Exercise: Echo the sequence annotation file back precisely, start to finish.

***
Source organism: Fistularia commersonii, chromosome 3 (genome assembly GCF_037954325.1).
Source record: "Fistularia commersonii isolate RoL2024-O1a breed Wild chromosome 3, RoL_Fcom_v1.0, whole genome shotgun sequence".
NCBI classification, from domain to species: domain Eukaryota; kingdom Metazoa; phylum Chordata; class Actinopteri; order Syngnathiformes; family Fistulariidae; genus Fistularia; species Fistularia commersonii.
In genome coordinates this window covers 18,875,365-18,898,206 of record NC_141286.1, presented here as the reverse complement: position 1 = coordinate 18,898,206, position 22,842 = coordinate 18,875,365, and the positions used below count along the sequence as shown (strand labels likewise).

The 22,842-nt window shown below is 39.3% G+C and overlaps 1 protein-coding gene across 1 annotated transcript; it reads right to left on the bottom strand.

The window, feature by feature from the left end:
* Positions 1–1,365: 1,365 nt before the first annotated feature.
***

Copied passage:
Source organism: Fistularia commersonii, chromosome 3 (genome assembly GCF_037954325.1).
Source record: "Fistularia commersonii isolate RoL2024-O1a breed Wild chromosome 3, RoL_Fcom_v1.0, whole genome shotgun sequence".
NCBI classification, from domain to species: domain Eukaryota; kingdom Metazoa; phylum Chordata; class Actinopteri; order Syngnathiformes; family Fistulariidae; genus Fistularia; species Fistularia commersonii.
In genome coordinates this window covers 18,875,365-18,898,206 of record NC_141286.1, presented here as the reverse complement: position 1 = coordinate 18,898,206, position 22,842 = coordinate 18,875,365, and the positions used below count along the sequence as shown (strand labels likewise).

The 22,842-nt window shown below is 39.3% G+C and overlaps 1 protein-coding gene across 1 annotated transcript; it reads right to left on the bottom strand.

The window, feature by feature from the left end:
* Positions 1–1,365: 1,365 nt before the first annotated feature.